Tomorrow, he and the Arvada Center for the Arts and Humanities will launch a local reinterpretation of Chess, A Musical that its creators insist is neither black-and-white nor boring.
This is 2012, after all, and forty years have passed since the American chess scene exploded after Bobby Fischer's victory against Boris Spassky, re-establishing the game's domestic cool factor and injecting it into classrooms across the country. In the most recent international ratings, U.S. player Hikaru Nakamura holds steady in the sixth highest spot on the planet. And in Arvada, actors are reconstructing the game onstage.
Originally a show that played London's West End and Broadway, Chess explores the game, its pieces and its strategies through the lens of a rock opera with lyrics by Tim Rice (Jesus Christ Superstar, Evita) and music by ABBA members Benny Andersson and Bjorn Ulvaeus (Mamma Mia!). For the Arvada Center, Lansberry combined qualities of both productions and three others with a Colorado cast and a set that verges on optical illusion.
Show & Tell recently talked to Lansberry about musicals and the game of chess -- and whether audiences have to like either one in order to like his creation.
Westword: Why did the Arvada Center select this musical to stage?
Rod Lansberry: It's been on our list as something we've wanted to add to our season for quite a while; over a year and a half ago when we made the decision to bring it here. We started the process about four months ago, and it's just such a strange combination of things. When something like this, chess and music and romance, all comes together and works, it works fantastically.
In total, I've been working with five different productions. The original London version was based on a 1984 concept album before they even produced it and staged it, and then when they brought it into the states they remastered it for the US production. Since then, there have been continual versions of it, each progressively different than the last. We have freedom to change the order of the songs and the scenes and that kind of thing. The London version was redone in a Swedish version, and all over the U.S. people have come up with different versions, the most recent of which was the Royal Albert Hall version.
Nothing is completely new -- that's illegal -- but the placement of some of the numbers changes in all the different versions. Some numbers are cut out, some are rearranged, some are added in. My goal was to find the smoothest fit.
What did you change for the Arvada production?
Everyone loves the music, but one of the most common complaints is that the book doesn't flow well. My goal is to rework it so that the story is supported by the music as opposed to vice versa. The core is a love story, supported by two couples who come and go. Their love interest is manipulated by the other, and their attraction and their relationship is a game of chess.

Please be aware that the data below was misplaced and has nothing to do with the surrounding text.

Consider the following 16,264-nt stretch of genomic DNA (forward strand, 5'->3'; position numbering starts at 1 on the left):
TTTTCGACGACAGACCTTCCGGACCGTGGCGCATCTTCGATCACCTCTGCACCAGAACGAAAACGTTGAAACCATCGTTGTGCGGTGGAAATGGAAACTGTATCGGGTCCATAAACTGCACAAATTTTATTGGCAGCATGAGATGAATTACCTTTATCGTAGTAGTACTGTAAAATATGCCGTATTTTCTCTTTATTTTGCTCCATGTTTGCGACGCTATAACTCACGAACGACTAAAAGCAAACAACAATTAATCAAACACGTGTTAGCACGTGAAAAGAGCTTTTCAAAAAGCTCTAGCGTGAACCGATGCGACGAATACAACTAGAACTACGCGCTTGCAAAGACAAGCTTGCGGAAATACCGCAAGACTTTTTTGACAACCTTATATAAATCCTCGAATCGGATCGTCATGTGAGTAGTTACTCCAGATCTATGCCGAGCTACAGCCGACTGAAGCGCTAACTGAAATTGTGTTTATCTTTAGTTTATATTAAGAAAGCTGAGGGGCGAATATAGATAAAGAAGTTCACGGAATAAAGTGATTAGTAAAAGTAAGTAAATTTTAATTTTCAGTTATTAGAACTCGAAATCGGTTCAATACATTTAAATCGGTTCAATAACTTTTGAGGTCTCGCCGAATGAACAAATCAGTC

Do you play chess? Do audience members need to in order to understand the play?
No, definitely not. I've played chess, but I've never been an avid chess player. I just used the concept and recognized that every piece is moved, which is fascinating. Some pieces are more dispensable than others, with the pawns being the most forgettable, and it becomes almost geopolitical when you look at it today. The story was originally based in the Cold War as its background, but since the 1980s that has become this ignored element. In my mind, though, there is still this huge global manipulation coming from all of these countries. Chess originated in Persia, which is now Iran. It's this global element that progressed through the world, and it's not just a board game but a huge symbol of all the manipulation that occurs every day in our lives.
Everyone knows something about chess, but the play really explains it further and tells you all you need to know. The actual chess game itself is really a minor part of it. The story becomes a chess game in itself.
Chess comes with a lot of stereotypes. Where do they factor in this play?
They purposely do not. One of the original points from the first version is that Freddie, the American player, was really the bad boy of chess instead of just this nerd. They used a lot of John McEnroe in his character, these people who became the bad boys of the tennis world, which is what Freddie is in chess. He goes against the conventions of follow-the-rules conservatism and uses that to his advantage.
What surprised you most about the play's construction?
Probably how easily it fits into our own time. So many people look at chess as this dated piece, but referencing it back to the global market and globalization is a hugely easy feat. Are we being told the truth? Are we being manipulated? Are we just pawns? Is this a cover-up? It all ties in to the world monetary fund, geopolitics, all those elements that can kind of become mind-boggling. Who's really is in control? Who's manipulating us?
Does the play give you the answers or give you the questions?
It doesn't give you the answers. It comes to a conclusion, but it makes you wonder who's on whose side. The game is black and white, but the world now certainly isn't. You realize that there's a lot of gray area, and each move we make comes with a consequence. You really have to see it.
Preview performances run tomorrow through Sunday at the Arvada Center for the Arts and Humanities. The official run begins on March 27 and lasts through April 15. For more information, call 720-898-7200 or visit the Arvada Center website.